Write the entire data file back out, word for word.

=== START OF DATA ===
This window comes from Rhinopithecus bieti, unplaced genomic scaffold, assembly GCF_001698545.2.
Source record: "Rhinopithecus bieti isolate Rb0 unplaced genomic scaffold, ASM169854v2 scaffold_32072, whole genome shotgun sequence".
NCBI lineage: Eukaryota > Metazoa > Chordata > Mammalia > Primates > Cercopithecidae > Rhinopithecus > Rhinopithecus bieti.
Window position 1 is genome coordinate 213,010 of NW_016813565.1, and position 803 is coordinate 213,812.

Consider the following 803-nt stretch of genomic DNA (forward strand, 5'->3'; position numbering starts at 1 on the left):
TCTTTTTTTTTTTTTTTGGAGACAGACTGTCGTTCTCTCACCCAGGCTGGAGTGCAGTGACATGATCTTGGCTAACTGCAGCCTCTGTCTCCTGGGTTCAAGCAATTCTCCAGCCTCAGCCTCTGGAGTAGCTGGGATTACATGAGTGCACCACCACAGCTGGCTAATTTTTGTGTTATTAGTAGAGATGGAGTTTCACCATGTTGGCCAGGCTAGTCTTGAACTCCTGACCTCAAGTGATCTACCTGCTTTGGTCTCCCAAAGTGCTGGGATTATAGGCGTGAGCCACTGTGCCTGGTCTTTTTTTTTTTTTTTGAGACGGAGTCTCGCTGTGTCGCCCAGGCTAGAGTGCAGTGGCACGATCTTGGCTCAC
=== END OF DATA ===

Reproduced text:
This window comes from Rhinopithecus bieti, unplaced genomic scaffold, assembly GCF_001698545.2.
Source record: "Rhinopithecus bieti isolate Rb0 unplaced genomic scaffold, ASM169854v2 scaffold_32072, whole genome shotgun sequence".
NCBI lineage: Eukaryota > Metazoa > Chordata > Mammalia > Primates > Cercopithecidae > Rhinopithecus > Rhinopithecus bieti.
Window position 1 is genome coordinate 213,010 of NW_016813565.1, and position 803 is coordinate 213,812.

Consider the following 803-nt stretch of genomic DNA (forward strand, 5'->3'; position numbering starts at 1 on the left):
TCTTTTTTTTTTTTTTTGGAGACAGACTGTCGTTCTCTCACCCAGGCTGGAGTGCAGTGACATGATCTTGGCTAACTGCAGCCTCTGTCTCCTGGGTTCAAGCAATTCTCCAGCCTCAGCCTCTGGAGTAGCTGGGATTACATGAGTGCACCACCACAGCTGGCTAATTTTTGTGTTATTAGTAGAGATGGAGTTTCACCATGTTGGCCAGGCTAGTCTTGAACTCCTGACCTCAAGTGATCTACCTGCTTTGGTCTCCCAAAGTGCTGGGATTATAGGCGTGAGCCACTGTGCCTGGTCTTTTTTTTTTTTTTTGAGACGGAGTCTCGCTGTGTCGCCCAGGCTAGAGTGCAGTGGCACGATCTTGGCTCAC